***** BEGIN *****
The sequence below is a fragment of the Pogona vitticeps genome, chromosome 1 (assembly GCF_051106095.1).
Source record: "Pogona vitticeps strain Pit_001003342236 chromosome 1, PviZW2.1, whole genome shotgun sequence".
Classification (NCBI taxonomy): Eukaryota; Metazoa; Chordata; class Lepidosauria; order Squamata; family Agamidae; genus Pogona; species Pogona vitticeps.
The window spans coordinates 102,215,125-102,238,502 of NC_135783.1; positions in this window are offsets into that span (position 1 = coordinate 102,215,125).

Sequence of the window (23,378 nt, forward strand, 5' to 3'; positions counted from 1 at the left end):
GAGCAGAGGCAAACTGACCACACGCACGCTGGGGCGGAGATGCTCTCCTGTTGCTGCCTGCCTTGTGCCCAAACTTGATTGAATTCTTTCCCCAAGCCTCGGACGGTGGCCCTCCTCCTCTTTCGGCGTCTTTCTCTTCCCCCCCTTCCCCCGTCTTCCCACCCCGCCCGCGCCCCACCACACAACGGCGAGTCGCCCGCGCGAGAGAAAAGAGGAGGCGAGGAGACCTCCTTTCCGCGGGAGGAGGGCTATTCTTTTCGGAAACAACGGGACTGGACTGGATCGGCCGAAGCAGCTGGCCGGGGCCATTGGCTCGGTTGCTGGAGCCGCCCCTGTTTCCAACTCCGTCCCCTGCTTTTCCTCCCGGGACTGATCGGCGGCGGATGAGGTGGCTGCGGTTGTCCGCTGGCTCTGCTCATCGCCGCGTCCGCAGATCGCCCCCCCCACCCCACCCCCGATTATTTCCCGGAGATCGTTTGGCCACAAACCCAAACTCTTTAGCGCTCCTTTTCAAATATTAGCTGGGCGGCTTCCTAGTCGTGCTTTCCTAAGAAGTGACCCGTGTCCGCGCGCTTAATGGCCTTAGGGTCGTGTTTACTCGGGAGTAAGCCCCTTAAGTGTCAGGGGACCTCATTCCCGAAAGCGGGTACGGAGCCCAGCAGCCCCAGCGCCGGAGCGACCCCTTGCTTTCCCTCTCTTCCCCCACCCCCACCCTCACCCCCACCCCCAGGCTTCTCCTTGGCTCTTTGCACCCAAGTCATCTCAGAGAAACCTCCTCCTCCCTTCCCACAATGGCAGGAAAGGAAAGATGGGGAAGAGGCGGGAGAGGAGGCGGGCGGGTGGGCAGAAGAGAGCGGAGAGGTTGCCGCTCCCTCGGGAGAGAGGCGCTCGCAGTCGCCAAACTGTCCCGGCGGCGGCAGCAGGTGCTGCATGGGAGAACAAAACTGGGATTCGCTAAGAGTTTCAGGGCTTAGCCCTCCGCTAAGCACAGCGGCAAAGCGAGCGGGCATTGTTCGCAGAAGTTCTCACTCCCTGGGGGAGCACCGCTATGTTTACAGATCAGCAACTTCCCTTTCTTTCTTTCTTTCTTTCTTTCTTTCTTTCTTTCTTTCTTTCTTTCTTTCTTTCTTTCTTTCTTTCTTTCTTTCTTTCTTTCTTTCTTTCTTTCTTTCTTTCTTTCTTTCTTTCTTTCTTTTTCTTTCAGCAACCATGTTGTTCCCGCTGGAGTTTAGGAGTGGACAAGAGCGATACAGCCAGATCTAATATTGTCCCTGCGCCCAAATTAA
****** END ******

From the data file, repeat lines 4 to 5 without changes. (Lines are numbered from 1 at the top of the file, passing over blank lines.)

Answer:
The window spans coordinates 102,215,125-102,238,502 of NC_135783.1; positions in this window are offsets into that span (position 1 = coordinate 102,215,125).

Sequence of the window (23,378 nt, forward strand, 5' to 3'; positions counted from 1 at the left end):